Reconnaissance geochronology of tuffs in the Miocene Barstow Formation: implications for basin evolution and tectonics in the central Mojave Desert
Early to middle Miocene lacustrine strata of the Barstow Formation are well dated in just a few places, limiting our ability to infer basin evolution and regional tectonics. At the type section in the Mud Hills, previous studies have shown that the lacustrine interval of the Barstow Formation is between ~16.3 Ma and ~13.4 Ma. Elsewhere, lake beds of the Barstow Formation have yielded vertebrate fossils showing the Hemingfordian/Bartovian transition at ~16 Ma but are otherwise poorly dated. In an attempt to clarify the age and depositional environments of the lake deposits, we are mapping the Barstow Formation and dating zircons from interbedded tuffs, as well as testing ash-flow tuffs for the distinctive remanent magnetization direction of the widespread Peach Spring Tuff.
Thus far, our new U-Pb zircon ages inficate that the Barstow lake beds contain tuff beds as old as 19.1 Ma and as young as 15.3 Ma. At Harvard Hill, Barstow lake beds contain a thick tuff dated at 18.7 Ma. On the basis of zircon ages, mineralogy, zircon chemistry, and paleomagnetic results, we consider the thick tuff to be a lacustrine facies of the Peach Spring Tuff. We have identified the Peach Spring Tuff by similar methods at eight localities over a broad area, providing a timeline for several fluvial and lacustrine sections.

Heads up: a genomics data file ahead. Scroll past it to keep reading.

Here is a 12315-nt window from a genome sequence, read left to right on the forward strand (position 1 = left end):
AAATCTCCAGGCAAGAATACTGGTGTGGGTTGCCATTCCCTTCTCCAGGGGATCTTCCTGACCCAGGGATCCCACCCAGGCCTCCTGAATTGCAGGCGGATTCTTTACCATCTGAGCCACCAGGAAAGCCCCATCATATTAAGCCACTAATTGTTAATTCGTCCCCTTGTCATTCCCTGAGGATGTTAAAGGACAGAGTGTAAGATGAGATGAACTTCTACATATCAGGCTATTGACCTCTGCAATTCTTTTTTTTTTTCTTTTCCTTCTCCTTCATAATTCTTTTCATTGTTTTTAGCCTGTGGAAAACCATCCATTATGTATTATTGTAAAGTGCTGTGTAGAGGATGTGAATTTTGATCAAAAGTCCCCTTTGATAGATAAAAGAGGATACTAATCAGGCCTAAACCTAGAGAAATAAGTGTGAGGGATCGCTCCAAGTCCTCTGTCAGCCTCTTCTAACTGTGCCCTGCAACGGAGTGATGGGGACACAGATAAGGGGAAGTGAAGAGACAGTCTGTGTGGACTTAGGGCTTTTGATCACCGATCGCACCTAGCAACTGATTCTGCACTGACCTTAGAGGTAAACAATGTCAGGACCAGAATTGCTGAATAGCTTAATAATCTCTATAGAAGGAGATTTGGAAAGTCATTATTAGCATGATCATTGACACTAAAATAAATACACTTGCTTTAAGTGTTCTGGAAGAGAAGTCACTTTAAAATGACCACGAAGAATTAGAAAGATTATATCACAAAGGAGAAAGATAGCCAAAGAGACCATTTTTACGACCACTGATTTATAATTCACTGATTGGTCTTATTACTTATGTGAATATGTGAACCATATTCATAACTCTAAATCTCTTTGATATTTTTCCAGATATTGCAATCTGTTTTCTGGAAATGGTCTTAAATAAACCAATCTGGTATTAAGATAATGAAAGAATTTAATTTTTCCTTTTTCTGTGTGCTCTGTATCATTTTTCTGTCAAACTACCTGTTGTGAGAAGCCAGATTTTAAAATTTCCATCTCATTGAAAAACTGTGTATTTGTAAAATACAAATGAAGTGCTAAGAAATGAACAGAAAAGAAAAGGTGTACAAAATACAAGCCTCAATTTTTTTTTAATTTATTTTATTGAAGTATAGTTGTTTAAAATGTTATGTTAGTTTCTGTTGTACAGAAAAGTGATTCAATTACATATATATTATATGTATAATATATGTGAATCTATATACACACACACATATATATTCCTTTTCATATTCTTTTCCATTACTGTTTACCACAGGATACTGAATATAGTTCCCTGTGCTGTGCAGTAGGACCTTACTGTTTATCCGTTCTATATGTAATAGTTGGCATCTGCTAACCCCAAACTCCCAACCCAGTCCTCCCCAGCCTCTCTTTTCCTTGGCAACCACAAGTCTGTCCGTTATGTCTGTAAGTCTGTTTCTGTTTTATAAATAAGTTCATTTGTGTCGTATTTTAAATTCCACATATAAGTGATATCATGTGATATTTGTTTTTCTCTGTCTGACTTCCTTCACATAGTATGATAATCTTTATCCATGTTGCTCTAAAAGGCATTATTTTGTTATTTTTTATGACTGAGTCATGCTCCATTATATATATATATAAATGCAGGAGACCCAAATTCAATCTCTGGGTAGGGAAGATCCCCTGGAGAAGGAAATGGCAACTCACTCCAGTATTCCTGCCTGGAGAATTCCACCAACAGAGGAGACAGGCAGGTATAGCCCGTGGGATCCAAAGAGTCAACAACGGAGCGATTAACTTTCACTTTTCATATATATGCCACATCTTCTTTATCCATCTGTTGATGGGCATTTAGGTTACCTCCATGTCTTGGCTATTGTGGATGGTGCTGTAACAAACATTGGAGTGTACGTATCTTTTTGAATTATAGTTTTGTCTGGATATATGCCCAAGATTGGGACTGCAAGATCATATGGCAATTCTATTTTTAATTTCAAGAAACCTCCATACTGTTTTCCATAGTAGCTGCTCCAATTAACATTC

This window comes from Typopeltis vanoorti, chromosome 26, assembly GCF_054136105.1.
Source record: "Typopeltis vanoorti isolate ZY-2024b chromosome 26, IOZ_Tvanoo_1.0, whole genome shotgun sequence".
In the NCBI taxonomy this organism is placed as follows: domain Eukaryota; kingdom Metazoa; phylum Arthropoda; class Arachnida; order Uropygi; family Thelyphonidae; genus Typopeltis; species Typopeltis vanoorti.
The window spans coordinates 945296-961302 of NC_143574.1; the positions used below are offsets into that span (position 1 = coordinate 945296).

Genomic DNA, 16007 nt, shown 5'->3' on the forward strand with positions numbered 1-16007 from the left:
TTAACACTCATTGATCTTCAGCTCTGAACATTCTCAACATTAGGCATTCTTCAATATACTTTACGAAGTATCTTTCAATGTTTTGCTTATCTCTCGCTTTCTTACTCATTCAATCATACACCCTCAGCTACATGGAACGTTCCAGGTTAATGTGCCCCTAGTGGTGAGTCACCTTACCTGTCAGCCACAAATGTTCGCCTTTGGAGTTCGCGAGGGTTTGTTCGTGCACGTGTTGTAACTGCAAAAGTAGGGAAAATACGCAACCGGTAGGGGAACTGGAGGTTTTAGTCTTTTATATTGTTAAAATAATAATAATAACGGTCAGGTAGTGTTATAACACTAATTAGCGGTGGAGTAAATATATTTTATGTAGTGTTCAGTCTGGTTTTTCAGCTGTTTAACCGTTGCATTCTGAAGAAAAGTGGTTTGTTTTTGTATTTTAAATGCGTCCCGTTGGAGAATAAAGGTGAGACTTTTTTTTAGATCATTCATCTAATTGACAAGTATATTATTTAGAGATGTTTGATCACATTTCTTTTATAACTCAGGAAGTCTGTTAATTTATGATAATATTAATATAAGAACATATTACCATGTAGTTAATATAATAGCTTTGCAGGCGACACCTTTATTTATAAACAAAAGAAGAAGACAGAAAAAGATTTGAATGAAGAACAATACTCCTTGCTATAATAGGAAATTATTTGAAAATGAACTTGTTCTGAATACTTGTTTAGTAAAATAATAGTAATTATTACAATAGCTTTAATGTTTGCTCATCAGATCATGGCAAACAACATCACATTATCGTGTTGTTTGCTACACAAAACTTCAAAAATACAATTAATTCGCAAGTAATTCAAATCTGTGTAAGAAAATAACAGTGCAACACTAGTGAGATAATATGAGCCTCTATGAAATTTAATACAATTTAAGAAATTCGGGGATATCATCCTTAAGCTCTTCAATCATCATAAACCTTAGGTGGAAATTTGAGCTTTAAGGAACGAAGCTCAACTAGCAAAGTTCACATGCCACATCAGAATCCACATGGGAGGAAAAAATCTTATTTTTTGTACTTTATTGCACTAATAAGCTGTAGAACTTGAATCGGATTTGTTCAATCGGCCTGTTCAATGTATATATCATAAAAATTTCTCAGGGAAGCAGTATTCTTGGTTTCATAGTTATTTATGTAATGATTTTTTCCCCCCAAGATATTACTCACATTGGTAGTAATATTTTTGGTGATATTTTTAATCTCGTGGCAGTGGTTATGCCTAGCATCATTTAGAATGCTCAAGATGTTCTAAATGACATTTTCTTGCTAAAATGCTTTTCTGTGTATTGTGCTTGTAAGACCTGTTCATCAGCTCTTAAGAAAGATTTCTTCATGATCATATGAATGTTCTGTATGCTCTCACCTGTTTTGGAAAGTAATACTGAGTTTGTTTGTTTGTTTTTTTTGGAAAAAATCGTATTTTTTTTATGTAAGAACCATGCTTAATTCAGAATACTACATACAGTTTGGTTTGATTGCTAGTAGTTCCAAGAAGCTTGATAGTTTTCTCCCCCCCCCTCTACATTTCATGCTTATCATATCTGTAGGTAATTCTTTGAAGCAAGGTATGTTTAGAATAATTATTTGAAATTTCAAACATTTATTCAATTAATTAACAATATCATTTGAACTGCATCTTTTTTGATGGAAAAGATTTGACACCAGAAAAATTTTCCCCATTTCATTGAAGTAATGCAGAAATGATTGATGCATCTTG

The new dates indicate that long-lived lacustrine systems originated before 19 Ma and persisted to at least 15 Ma. The onset of lacustrine conditions predates the Peach Spring Tuff in most Barstow Formation sections and may be older than 19.5 Ma in some places. The new data indicate that the central Mojave Desert contained narrow to broad lake basins during and after extension, and that Barstow lacustrine deposits did not exclusively postdate extensional tectonics. At present, it is unclear whether several separate, small lake basins coexisted during the early to middle Miocene, or if instead several small early Miocene basins gradually coalesced over about 6 millions years to form one or two large middle Miocene lake basins.
Additional publication details
|Publication Subtype||Conference publication|
|Title||Reconnaissance geochronology of tuffs in the Miocene Barstow Formation: implications for basin evolution and tectonics in the central Mojave Desert|
|Publisher||California State University Desert Studies Consortium|
|Publisher location||Fullerton, CA|
|Larger Work Type||Report|
|Larger Work Subtype||Other Report|
|Larger Work Title||Overboard in the Mojave: 20 million years of lakes and wetlands|
|Conference Title||2010 Desert Symposium|
|Conference Location||Fullerton, CA|
|Other Geospatial||Mojave Desert|